In the language of the time, Mr. Hoskins pushed the work. Come early October, the brick masons had reached the second story and the advent of November found the brick work completed with tinner L.V. Hall busily engaged in roofing the structure. The bricks for the building were produced locally on "a piece of ground, on Greensburg road, belonging to Mr. S.D. Barbee." Mr. Hall had moved to Columbia about three years earlier. Within twelve months he had married Miss Lillie Powell, a resident of Burkesville Street.

Dawn of the new year found the building ready for occupancy and the elder Mr. Jeffries departing for Louisville to purchase a complete line of goods to fill the shelves. Remarked the newspaper, "They are now comfortably situated, ready to entertain their friends and to sell goods in their line as cheap as the cheapest."

Changes: Son T.E. Becomes a Partner; Mr. W.F.'s Passing
Almost exactly two years after the new store opened, "Mr. T.E. Jeffries took an interest with his father and brother in the hardware and implement business in this town" effective January 1, 1905, and the firm became W.F. Jeffries & Sons.

Over the course of the next five and a half -- almost six -- years, the business did well, but in the early autumn of 1909, the senior Jeffries fell ill and passed on October 27. The News stated that
"He had been confined to his bed for twenty-two days and only at short intervals was really conscious of his real condition. The cause of his death was bilious poisoning. . ."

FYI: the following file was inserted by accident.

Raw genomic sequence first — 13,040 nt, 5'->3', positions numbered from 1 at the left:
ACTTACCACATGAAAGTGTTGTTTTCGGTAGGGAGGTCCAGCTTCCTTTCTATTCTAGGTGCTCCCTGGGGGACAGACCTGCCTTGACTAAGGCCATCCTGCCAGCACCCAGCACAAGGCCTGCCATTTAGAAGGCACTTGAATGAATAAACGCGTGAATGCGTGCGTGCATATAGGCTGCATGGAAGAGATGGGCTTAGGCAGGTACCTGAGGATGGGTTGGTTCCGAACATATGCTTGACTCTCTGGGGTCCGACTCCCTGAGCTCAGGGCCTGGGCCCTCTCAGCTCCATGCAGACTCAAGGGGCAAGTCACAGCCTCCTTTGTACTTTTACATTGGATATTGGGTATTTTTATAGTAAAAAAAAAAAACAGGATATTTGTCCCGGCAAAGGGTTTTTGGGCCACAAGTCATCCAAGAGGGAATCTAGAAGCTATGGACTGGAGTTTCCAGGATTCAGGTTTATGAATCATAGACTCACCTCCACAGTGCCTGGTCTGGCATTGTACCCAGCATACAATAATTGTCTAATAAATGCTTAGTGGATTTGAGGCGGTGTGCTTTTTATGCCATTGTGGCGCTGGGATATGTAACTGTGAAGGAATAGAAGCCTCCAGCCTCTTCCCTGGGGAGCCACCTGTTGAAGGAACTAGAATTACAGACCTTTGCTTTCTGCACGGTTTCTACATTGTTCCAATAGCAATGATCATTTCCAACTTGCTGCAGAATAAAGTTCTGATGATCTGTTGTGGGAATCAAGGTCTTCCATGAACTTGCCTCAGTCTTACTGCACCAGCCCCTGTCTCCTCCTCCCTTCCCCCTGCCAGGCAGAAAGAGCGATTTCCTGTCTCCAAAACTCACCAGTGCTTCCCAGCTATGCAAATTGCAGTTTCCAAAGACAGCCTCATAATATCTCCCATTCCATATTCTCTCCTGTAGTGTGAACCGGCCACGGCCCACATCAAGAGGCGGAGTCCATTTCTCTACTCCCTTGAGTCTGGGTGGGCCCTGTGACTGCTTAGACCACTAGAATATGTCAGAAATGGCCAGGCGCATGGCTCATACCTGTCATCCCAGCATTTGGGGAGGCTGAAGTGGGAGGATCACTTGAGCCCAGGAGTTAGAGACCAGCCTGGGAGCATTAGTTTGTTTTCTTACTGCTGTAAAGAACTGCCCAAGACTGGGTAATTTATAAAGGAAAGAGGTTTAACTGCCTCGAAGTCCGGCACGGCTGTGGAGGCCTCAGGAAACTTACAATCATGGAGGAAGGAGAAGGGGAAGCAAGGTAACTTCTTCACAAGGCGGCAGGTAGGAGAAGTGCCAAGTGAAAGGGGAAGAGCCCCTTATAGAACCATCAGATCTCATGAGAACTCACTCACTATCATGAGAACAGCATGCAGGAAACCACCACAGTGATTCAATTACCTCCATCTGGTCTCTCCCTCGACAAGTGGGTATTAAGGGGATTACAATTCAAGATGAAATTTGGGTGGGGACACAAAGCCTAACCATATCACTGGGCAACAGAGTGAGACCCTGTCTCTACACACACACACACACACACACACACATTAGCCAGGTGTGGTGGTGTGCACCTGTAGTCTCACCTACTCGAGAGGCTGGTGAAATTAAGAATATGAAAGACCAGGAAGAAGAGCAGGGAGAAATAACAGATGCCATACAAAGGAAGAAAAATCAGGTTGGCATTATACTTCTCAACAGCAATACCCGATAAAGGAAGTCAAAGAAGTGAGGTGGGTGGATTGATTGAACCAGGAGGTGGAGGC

C.S. Harris, writing as the editor of The News and as Mr. Jeffries' long time friend and one time business partner, spoke eloquently of the deceased, referring to him as "a true, upright citizen, a man of conviction and courage, without policy, rigidly honest and thoroughly reliable under all circumstances and conditions. . ." and adding, "We feel that one of our best friends has been taken. . ."

Later in the year, a notice signed by Horace and T.E. appeared in the paper over the course of a few weeks:
"ATTENTION! The firm of W.F. Jeffries & Sons will continue the same as in the past and the courtesies here-to-fore extended will be cheerfully carried out. The outstanding business will necessarily have to be settled, therefore, all persons indebted to the firm are requested to call and pay. Until the old business is closed up we will be compelled to sell for cash. The undersigned are thankful for past favors, promising to do their best to please in the future."
Hail and Farewell: Jeffries Hardware > Davis Hardware
At some point, the brothers changed the name to Jeffries Hardware (there are also a few references to it as "Jeffries Bros." in the newspaper) and ran a successful operation until the spring of 1920. By then, both Horace and T.E. were having health issues and their mother Caroline was in her 75th year, so when the opportunity to sell the going concern (just the business, not the building) arose in the spring of that year, ownership passed to R.L. Davis, his sons Shreve and Fred, and Miss Mollie Caldwell, R.L.'s sister-in-law.

The following week, a long thank you card from the Jeffries family graced the front page of The News, in which they thanked their many loyal patrons and requested that their long-time customers continue trading with the new owners. The piece also included this bit of poignant reverie:
"For the present, we go out of business but the happy years spent in the brick, in the southeast corner of the square, will continue to bring up the most pleasant memories of by-gone days."